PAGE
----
Star Wars Battlefront 2 [official site] can make the same claim as its predecessor: you’ve never seen Star Wars looking this pretty outside of the movies. Birds flutter around the lush vegetation on Naboo and Takodana, and explosions scatter dust and dirt everywhere as laser fire lights up the battlefield.
I’ve been playing in the beta, and I’m happy to report that while Battlefront 2 surpasses the audio visual spectacle that was the only exceptional feature of the first entry in the series, it’s also a deeper and more interesting game.The floating power ups that Alec said were the game’s “answer to everything” in his Battlefront review have been entirely done away with. Battlefront 2 improves on every system, from the addition of separate classes to better thought out star cards. Every class has a different type of gun, which already makes for far more interesting shootouts than when everyone wielded minor variants on the same assault rifle. The star cards work in a similar way to how they did before, providing abilities that can be activated on a short cooldown, but now they cement the different roles of the various classes. Heavies have access to protective shields and chain guns that slow their movement, while assault troopers are equipped with shotguns for short range charges.
Most importantly, the shooting feels satisfying in a way that it just didn’t before. It’s hard to make a laser feel like it has as much impact as a bullet, and the game still falls short of providing the visceral thrill that firefights in Battlefield or Call of Duty do – but it’s so much closer now. I put it down to the way Dice have dialled up the reaction animations, with laser blasts and explosions that send the models sprawling backwards from incoming fire. The way your armour gets spattered with mud and burn marks is another nice touch.
You can no longer spawn on a squad partner, and are instead assigned a new squad each time you respawn. Fighting alongside your squad earns you more points than if you go solo, which works as a greater incentive for teamwork than other games usually manage because those points can be spent on spawning as special classes. It’s similar to the system that the 2005 game used, except you only get one life as them rather than unlocking a class for the whole round.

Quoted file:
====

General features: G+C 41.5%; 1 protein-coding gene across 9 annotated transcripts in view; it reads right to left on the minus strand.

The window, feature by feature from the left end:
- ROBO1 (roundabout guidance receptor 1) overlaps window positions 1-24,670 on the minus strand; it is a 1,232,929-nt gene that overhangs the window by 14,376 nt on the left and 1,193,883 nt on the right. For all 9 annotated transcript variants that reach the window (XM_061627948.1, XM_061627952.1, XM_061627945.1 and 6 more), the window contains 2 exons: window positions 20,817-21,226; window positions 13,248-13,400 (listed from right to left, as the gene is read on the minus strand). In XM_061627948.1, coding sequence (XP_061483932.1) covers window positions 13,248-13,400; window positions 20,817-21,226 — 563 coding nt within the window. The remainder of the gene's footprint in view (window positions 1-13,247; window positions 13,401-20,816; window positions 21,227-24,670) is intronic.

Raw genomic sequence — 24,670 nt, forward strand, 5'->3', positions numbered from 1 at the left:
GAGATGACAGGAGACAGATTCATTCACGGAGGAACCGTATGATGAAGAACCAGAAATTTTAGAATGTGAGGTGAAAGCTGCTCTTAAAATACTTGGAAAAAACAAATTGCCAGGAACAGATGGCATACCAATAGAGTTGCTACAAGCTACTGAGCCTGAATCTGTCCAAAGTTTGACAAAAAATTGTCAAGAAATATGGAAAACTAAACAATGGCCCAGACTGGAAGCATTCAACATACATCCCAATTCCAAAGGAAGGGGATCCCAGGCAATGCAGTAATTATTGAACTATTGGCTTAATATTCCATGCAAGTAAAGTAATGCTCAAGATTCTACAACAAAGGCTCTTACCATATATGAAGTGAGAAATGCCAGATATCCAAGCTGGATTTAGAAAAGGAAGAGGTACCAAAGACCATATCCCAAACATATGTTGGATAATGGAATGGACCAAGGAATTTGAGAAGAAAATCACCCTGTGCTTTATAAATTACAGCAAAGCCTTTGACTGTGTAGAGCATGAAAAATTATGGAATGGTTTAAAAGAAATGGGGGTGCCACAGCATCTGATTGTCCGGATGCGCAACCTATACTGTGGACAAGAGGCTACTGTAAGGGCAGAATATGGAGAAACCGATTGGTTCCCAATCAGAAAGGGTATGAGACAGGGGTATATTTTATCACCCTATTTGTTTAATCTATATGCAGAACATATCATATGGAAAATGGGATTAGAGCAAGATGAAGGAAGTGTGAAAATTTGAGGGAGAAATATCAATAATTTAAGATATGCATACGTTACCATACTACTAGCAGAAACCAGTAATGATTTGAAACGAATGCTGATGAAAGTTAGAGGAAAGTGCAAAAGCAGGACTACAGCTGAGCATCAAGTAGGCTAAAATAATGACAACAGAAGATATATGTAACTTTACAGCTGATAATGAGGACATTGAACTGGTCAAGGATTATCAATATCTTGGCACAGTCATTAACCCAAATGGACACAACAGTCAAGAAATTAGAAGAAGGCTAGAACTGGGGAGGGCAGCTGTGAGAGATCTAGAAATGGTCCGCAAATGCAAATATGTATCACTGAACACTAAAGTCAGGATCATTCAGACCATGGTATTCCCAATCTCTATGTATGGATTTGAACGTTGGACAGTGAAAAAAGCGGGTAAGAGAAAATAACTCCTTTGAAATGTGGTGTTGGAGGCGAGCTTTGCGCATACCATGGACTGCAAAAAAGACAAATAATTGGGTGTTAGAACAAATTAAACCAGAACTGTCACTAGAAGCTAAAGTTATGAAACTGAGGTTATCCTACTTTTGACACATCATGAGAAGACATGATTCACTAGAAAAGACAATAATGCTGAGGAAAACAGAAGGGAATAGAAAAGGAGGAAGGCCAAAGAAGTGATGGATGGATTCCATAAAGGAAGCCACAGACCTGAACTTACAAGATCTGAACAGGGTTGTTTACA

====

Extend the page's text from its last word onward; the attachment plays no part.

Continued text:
Every army can spend their points on a jetpack toting aerial trooper, as well as a unique special unit. Separatists get super battle droids, and the clones and rebels can play as wookies. The special First Order trooper carries a flamethrower which is disappointingly underpowered, even compared to a normal class. Hero units have been folded into that system as well, and are expensive enough that I could only afford to play as them once in a round if I chose to save up for them. It’s a vast improvement on the first game, where whoever got to play the hero was just whoever happened to be closest to where the power up spawned.
Galactic Assault is the game’s flagship mode, offering 40 player matches with a full roster of vehicles and heroes available to buy. Vehicles are bought with the same Battle Points that you can spend on special classes and heroes, and include flying vehicles. There’s little point in picking them, however – it’s got the same problem as the Battlefield series where aerial fights are too removed from what’s happening on the ground, with jets that move too fast to target infantry. The exception to that is when one comes crashing down to the ground in the middle of a shootout, sending both sides scattering in a fiery explosion.